Teaching astronomy and space videos The resources are built around a series of Teachers TV programmes, aim to support the teaching of astronomy and space to 11-16 year olds. Produced with generous funding from the Science and Technology Facilities Council, on behalf of the Institute of Physics and Teachers TV, they are now available to watch through a number of websites, including www.schoolsworld.tv/series/teaching-astronomy-and-space. Within the programmes there are sections to use with students, where astronomers talk about their work in an inspiring and engaging way, as well as guidance and advice on setting up and managing practical activities with students. The activities are supported by full teaching notes. The different sections of the programmes are available to download separately below. Astronomy and space videos
National Inventors Hall of Fame Museum , Alexandria, United States We are the National Inventors Hall of Fame: the driving force behind lifelong innovation, paying forward America’s rich history of invention and securing our country’s competitive advantage for the future. We believe our role is to not only honor the individuals whose inventions have made the world a better place, but also to ensure American ingenuity continues to thrive in the hands of coming generations. This belief drives our mission: to recognize inventors and invention, celebrate our country’s rich, innovative history, inspire creativity, and advance the spirit of innovation and entrepreneurship. True to our mission, we don’t just talk the innovation talk, we walk the innovation walk by reinventing what a Hall of Fame, a museum, or even what a monument can be and do. Instead of being defined by the past, we invest in the future.
Teachers - Instructables "Don't stop what you're doing!!" - J. Ward,Homeschooler Exploring Planets in the Classroom: Hands-on science activities Exploring Planets in the Classroom was a long-running summer workshop in Planetary Geosciences offered at the University of Hawai‘i at Manoa for the state's K-12 educators and librarians under the direction of Dr. G. Jeffrey Taylor. Hands-on activities in this course were developed and/or tested by the Hawai‘i Space Grant Consortium in cooperation with educators statewide. In 1996 the workshop transformed into this website to assist educators and resource specialists around the globe to find hands-on activities that match science standards in elementary, middle, high school, and college classrooms.
Todas las Simulaciones - Simulaciones PhET Ir directo al contenido principal Ingresar Forgot password? ¿No tienes una cuenta? Living on the International Space Station - Science (5,10) - ABC Splash - Overview What would it be like to live on a space station? In this clip you'll see footage of astronauts on the International Space Station and discover what their daily life is like. Make Kids' Books Online For Free! How do planets form? An interview with a planetary scientist - skyatnightmagazine Dr Farzana Meru is an assistant professor and Royal Society Dorothy Hodgkin Fellow at the University of Warwick. Her research is on the formation of planets, and she uses a variety of techniques to investigate how they grow. BBC Sky at Night Magazine spoke to Dr Meru to find out more about planet formation.
Temas de Tecnologia Aboriginal astronomers: world's oldest? THERE’S GROWING EVIDENCE THAT Australia’s indigenous people could be the world’s oldest astronomers, according to astrophysicist Ray Norris, who is based at CSIRO's Australia Telescope National Facility in Sydney. He has researched Aboriginal stories about the night sky for five years and says one of the earliest European records of indigenous astronomy was made by William Stanbridge, an Englishman who emigrated to Australia in 1841 and ran sheep at Lake Tyrrell, in northern Victoria. Stanbridge befriended members of the local Boorong people. They showed him how they viewed the constellations and Stanbridge published their stories in his 1857 essay On the Astronomy and Mythology of the Aborigines of Victoria. Stanbridge’s writings recorded the Boorong’s holistic use of astronomy and explained how they integrated their understanding of the stars with knowledge of the land and seasons, Ray says.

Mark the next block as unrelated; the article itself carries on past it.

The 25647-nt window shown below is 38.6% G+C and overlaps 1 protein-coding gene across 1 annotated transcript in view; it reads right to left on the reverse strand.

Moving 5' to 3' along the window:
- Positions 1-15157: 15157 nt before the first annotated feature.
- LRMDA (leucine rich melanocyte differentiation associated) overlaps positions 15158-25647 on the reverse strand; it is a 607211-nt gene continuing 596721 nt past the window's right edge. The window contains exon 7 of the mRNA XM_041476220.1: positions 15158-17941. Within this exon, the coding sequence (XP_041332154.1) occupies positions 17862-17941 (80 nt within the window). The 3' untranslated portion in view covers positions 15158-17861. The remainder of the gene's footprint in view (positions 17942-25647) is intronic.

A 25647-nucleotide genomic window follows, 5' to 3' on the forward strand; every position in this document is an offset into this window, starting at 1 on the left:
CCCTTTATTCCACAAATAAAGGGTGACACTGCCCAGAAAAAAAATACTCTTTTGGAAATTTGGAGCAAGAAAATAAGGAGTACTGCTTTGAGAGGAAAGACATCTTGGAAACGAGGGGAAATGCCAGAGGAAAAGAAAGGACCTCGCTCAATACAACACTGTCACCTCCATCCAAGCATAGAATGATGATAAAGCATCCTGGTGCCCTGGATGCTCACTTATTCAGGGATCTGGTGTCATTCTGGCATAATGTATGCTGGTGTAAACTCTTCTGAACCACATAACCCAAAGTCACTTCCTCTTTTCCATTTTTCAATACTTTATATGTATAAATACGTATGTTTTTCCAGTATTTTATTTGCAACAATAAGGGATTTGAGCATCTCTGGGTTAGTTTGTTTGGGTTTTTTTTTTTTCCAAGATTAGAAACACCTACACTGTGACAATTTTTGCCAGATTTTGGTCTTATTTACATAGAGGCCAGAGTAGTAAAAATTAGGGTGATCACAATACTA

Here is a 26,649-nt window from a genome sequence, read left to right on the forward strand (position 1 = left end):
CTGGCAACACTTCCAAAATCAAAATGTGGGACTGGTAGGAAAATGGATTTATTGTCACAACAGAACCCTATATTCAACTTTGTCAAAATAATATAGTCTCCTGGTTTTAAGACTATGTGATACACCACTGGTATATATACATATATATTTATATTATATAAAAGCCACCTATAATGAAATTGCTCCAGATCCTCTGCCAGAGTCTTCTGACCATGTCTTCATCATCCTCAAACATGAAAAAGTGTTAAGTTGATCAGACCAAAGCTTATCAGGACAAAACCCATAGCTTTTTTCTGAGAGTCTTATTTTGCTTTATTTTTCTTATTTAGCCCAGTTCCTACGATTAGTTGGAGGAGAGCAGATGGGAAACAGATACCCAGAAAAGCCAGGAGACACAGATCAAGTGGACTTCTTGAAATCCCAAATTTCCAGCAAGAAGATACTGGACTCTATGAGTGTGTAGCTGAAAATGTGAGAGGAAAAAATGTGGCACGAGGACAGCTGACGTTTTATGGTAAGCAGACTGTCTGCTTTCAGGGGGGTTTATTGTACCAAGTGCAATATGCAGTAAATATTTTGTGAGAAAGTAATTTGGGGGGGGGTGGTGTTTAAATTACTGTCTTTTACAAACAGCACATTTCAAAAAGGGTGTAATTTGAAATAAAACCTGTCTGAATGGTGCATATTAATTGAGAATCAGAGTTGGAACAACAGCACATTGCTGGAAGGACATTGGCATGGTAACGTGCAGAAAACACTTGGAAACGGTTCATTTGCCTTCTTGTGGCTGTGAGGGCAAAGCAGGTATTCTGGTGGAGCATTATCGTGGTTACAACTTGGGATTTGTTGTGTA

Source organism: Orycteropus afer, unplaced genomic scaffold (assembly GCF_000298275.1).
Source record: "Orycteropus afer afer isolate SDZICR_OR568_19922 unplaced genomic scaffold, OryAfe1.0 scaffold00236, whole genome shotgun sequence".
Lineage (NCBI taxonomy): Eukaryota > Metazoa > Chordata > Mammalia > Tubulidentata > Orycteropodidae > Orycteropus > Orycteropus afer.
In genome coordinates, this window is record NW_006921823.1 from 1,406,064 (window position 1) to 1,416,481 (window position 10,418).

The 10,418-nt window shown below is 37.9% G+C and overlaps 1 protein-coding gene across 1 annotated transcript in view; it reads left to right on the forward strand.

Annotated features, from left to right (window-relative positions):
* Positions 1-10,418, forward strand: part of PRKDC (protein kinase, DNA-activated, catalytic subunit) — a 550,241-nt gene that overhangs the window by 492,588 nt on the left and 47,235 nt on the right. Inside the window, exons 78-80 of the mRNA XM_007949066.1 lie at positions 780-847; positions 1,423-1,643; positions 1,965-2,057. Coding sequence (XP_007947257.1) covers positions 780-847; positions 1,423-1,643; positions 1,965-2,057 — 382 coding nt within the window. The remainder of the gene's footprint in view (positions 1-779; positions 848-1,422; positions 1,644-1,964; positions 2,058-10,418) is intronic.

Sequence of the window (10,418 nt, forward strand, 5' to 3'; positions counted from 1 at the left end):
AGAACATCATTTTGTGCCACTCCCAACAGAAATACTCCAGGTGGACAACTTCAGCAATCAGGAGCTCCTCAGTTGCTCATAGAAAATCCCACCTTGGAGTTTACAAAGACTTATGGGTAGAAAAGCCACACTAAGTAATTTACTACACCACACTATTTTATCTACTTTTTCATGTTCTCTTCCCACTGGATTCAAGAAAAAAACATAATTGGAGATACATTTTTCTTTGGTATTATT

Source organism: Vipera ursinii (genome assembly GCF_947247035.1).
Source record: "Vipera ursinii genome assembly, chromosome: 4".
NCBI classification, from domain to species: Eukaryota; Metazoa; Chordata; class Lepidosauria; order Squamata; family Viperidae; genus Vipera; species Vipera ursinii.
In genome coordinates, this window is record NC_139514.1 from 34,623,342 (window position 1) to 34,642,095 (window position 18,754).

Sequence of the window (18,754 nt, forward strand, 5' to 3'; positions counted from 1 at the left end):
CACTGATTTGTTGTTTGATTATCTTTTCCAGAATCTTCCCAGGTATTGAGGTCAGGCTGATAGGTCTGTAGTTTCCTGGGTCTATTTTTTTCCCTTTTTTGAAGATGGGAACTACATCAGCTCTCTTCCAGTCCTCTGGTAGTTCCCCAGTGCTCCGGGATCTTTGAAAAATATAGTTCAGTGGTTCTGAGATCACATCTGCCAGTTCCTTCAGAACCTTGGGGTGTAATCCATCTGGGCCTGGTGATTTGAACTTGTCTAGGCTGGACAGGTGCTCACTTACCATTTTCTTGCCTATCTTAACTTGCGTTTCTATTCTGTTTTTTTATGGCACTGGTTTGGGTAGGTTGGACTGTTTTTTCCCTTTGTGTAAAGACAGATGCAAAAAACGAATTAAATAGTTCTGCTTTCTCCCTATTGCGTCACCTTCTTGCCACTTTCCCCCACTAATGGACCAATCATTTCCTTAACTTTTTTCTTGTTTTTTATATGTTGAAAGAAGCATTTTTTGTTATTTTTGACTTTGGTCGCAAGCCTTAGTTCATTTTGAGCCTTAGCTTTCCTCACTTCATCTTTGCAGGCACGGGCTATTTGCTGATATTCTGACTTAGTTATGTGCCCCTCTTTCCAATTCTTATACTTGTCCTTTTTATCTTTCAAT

Dreaming of the sky Just as ecologists are increasing their understanding of the Australian environment through studying Aboriginal stories and talking to tribal Elders, so astronomers are beginning to appreciate Indigenous knowledge of the sky. When Macquarie University PhD student Duane Hamacher encountered Aboriginal Dreamtime myths involving fiery stars falling to Earth, he decided to see if he could track where these objects had landed. Following several leads, Duane surveyed remote areas of Australia using Google Earth—and discovered a meteor impact site at Palm Valley, about 130 kilometres southwest of Alice Springs.
Aboriginal Astronomy The Emu in the Sky The photograph above shows the aboriginal "emu-in-the-sky" constellation in the sky. It won its creator, Barnaby Norris, third prize in the prestigious 2007 "Eureka" awards. To see the "constellation", look at the dark dust-clouds, not the stars! Below it is the emu engraving at the Elvina engraving site, in Kuring-Gai Chase National Park, near Sydney The constellation is positioned above the engraving as it appears in real life in Autumn. Many Aboriginal groups have stories about the “Coalsack” – the famous dark cloud next to the Southern Cross.
10 Things That Happen To An Exposed Human In Space Space We’ve all seen it in sci-fi movies: Someone gets sucked out of a spaceship and thrown into the emptiness of space. Not surprisingly, many movies get it wrong.